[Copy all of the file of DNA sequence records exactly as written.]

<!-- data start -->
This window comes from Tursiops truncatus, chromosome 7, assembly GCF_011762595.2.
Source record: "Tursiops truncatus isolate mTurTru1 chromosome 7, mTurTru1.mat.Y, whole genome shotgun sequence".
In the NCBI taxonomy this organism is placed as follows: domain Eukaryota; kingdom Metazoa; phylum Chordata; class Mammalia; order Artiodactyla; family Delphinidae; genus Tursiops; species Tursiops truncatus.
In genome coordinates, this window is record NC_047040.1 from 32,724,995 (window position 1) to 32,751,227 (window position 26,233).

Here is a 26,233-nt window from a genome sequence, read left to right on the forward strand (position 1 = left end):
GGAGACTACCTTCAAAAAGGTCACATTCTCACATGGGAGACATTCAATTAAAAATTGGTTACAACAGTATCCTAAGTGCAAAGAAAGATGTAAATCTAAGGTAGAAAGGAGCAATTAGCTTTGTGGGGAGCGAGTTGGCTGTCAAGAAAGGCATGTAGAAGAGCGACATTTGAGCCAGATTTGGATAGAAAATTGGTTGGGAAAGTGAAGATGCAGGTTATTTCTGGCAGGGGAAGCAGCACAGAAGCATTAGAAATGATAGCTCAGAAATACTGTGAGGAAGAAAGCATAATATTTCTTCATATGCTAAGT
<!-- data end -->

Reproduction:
This window comes from Tursiops truncatus, chromosome 7, assembly GCF_011762595.2.
Source record: "Tursiops truncatus isolate mTurTru1 chromosome 7, mTurTru1.mat.Y, whole genome shotgun sequence".
In the NCBI taxonomy this organism is placed as follows: domain Eukaryota; kingdom Metazoa; phylum Chordata; class Mammalia; order Artiodactyla; family Delphinidae; genus Tursiops; species Tursiops truncatus.
In genome coordinates, this window is record NC_047040.1 from 32,724,995 (window position 1) to 32,751,227 (window position 26,233).

Here is a 26,233-nt window from a genome sequence, read left to right on the forward strand (position 1 = left end):
GGAGACTACCTTCAAAAAGGTCACATTCTCACATGGGAGACATTCAATTAAAAATTGGTTACAACAGTATCCTAAGTGCAAAGAAAGATGTAAATCTAAGGTAGAAAGGAGCAATTAGCTTTGTGGGGAGCGAGTTGGCTGTCAAGAAAGGCATGTAGAAGAGCGACATTTGAGCCAGATTTGGATAGAAAATTGGTTGGGAAAGTGAAGATGCAGGTTATTTCTGGCAGGGGAAGCAGCACAGAAGCATTAGAAATGATAGCTCAGAAATACTGTGAGGAAGAAAGCATAATATTTCTTCATATGCTAAGT